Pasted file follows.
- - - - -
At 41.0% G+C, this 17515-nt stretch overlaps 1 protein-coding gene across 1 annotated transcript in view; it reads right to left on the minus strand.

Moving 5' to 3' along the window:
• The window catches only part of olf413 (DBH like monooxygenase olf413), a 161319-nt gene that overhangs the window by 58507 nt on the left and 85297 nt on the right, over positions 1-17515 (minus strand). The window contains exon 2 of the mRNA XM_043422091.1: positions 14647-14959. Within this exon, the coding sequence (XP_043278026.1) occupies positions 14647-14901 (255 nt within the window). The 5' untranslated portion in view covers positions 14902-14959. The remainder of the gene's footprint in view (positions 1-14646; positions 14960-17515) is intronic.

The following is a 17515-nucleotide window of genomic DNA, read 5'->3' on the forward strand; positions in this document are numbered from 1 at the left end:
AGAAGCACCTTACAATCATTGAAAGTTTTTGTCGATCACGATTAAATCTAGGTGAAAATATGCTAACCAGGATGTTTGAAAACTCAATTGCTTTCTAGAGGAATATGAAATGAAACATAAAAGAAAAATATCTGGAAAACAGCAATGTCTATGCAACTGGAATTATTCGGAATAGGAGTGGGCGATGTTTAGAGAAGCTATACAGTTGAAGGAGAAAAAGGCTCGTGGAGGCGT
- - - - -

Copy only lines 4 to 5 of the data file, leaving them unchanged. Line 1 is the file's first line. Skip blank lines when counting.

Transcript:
The following is a 17515-nucleotide window of genomic DNA, read 5'->3' on the forward strand; positions in this document are numbered from 1 at the left end:
AGAAGCACCTTACAATCATTGAAAGTTTTTGTCGATCACGATTAAATCTAGGTGAAAATATGCTAACCAGGATGTTTGAAAACTCAATTGCTTTCTAGAGGAATATGAAATGAAACATAAAAGAAAAATATCTGGAAAACAGCAATGTCTATGCAACTGGAATTATTCGGAATAGGAGTGGGCGATGTTTAGAGAAGCTATACAGTTGAAGGAGAAAAAGGCTCGTGGAGGCGT